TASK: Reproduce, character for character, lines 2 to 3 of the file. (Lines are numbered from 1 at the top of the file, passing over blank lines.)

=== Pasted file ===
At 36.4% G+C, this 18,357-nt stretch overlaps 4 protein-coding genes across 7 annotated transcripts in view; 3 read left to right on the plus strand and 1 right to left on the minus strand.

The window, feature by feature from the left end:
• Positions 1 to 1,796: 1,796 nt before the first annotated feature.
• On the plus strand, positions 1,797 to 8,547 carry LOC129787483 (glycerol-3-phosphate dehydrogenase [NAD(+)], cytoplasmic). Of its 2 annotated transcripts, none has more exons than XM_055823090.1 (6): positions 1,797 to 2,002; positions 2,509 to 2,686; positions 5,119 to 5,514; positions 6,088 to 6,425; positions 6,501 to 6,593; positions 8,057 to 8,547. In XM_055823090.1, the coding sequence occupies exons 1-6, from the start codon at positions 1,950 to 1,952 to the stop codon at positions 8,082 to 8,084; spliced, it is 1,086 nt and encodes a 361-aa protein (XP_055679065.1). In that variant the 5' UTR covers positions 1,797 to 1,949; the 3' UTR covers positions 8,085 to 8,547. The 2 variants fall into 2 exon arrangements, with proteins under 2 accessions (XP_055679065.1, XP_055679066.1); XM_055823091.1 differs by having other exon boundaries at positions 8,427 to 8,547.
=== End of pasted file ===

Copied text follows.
The window, feature by feature from the left end:
• Positions 1 to 1,796: 1,796 nt before the first annotated feature.